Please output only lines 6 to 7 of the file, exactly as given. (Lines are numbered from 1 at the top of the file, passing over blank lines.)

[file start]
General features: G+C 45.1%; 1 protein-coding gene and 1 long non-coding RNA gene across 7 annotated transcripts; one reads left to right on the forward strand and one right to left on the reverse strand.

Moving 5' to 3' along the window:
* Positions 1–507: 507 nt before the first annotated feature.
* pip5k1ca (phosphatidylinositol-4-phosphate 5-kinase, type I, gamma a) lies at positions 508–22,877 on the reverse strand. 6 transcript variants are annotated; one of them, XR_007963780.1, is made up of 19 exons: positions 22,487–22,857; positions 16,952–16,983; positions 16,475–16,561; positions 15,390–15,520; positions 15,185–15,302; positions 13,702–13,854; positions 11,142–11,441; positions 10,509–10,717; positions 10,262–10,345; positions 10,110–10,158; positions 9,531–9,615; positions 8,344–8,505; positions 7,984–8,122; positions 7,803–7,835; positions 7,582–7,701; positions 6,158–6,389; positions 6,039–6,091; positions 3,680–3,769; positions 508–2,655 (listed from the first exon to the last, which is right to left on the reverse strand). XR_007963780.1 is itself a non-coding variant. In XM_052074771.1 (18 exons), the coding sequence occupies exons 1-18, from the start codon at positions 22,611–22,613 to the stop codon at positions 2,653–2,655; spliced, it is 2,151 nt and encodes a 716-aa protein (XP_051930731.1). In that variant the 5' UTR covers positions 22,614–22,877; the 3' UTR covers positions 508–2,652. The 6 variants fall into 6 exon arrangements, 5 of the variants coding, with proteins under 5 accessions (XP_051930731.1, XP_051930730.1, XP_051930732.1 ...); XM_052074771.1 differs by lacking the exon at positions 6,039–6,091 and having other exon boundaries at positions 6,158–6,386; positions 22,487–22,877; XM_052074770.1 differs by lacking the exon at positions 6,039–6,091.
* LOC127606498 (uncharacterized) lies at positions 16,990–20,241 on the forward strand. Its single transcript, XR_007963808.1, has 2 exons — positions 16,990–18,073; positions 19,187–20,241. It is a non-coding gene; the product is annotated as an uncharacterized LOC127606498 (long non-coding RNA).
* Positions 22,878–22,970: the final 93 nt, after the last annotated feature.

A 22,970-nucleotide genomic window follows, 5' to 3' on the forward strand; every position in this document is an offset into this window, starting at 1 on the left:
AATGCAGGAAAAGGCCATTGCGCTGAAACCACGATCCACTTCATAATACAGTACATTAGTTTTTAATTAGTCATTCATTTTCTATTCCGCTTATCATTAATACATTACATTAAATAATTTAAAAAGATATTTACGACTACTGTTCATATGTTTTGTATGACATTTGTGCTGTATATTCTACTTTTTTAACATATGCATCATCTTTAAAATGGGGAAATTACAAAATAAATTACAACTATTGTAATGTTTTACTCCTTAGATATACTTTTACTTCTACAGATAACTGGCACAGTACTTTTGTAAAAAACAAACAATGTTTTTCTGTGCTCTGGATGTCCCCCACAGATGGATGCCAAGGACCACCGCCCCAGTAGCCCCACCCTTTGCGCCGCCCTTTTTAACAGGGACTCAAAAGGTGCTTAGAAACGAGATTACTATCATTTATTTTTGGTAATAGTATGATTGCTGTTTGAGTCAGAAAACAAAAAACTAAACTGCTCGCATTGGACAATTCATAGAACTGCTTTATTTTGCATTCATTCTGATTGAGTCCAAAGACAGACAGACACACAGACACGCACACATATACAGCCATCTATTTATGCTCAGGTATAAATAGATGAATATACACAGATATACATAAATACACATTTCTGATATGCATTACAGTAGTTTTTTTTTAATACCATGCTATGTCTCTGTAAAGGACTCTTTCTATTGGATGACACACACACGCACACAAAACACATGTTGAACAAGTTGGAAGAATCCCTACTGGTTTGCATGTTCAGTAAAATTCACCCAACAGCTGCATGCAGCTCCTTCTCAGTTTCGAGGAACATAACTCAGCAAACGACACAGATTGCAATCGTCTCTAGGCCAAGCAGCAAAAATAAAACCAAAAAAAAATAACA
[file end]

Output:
* Positions 22,878–22,970: the final 93 nt, after the last annotated feature.

A 22,970-nucleotide genomic window follows, 5' to 3' on the forward strand; every position in this document is an offset into this window, starting at 1 on the left: